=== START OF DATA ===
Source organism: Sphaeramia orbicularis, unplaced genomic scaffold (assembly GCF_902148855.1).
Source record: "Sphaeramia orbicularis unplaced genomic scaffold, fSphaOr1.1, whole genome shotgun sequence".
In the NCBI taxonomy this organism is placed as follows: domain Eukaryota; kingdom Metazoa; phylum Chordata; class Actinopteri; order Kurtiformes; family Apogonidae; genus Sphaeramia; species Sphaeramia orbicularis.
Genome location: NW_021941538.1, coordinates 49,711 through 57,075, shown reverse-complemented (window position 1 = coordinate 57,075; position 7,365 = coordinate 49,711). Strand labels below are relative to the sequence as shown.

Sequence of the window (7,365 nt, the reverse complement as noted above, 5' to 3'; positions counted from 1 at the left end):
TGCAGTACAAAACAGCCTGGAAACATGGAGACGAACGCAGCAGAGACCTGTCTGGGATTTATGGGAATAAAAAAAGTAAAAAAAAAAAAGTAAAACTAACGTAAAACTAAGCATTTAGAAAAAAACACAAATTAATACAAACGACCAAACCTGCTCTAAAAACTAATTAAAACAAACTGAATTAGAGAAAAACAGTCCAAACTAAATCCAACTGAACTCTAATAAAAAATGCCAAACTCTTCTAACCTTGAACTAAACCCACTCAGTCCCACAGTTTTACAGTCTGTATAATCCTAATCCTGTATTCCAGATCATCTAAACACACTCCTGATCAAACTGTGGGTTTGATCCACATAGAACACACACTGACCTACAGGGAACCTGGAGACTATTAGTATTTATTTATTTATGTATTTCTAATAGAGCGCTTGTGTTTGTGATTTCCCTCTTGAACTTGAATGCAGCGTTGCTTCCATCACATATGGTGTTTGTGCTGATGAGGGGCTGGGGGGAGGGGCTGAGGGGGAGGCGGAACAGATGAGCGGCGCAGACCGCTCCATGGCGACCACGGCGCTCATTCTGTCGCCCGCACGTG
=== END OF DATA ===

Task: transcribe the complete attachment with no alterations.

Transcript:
Source organism: Sphaeramia orbicularis, unplaced genomic scaffold (assembly GCF_902148855.1).
Source record: "Sphaeramia orbicularis unplaced genomic scaffold, fSphaOr1.1, whole genome shotgun sequence".
In the NCBI taxonomy this organism is placed as follows: domain Eukaryota; kingdom Metazoa; phylum Chordata; class Actinopteri; order Kurtiformes; family Apogonidae; genus Sphaeramia; species Sphaeramia orbicularis.
Genome location: NW_021941538.1, coordinates 49,711 through 57,075, shown reverse-complemented (window position 1 = coordinate 57,075; position 7,365 = coordinate 49,711). Strand labels below are relative to the sequence as shown.

Sequence of the window (7,365 nt, the reverse complement as noted above, 5' to 3'; positions counted from 1 at the left end):
TGCAGTACAAAACAGCCTGGAAACATGGAGACGAACGCAGCAGAGACCTGTCTGGGATTTATGGGAATAAAAAAAGTAAAAAAAAAAAAGTAAAACTAACGTAAAACTAAGCATTTAGAAAAAAACACAAATTAATACAAACGACCAAACCTGCTCTAAAAACTAATTAAAACAAACTGAATTAGAGAAAAACAGTCCAAACTAAATCCAACTGAACTCTAATAAAAAATGCCAAACTCTTCTAACCTTGAACTAAACCCACTCAGTCCCACAGTTTTACAGTCTGTATAATCCTAATCCTGTATTCCAGATCATCTAAACACACTCCTGATCAAACTGTGGGTTTGATCCACATAGAACACACACTGACCTACAGGGAACCTGGAGACTATTAGTATTTATTTATTTATGTATTTCTAATAGAGCGCTTGTGTTTGTGATTTCCCTCTTGAACTTGAATGCAGCGTTGCTTCCATCACATATGGTGTTTGTGCTGATGAGGGGCTGGGGGGAGGGGCTGAGGGGGAGGCGGAACAGATGAGCGGCGCAGACCGCTCCATGGCGACCACGGCGCTCATTCTGTCGCCCGCACGTG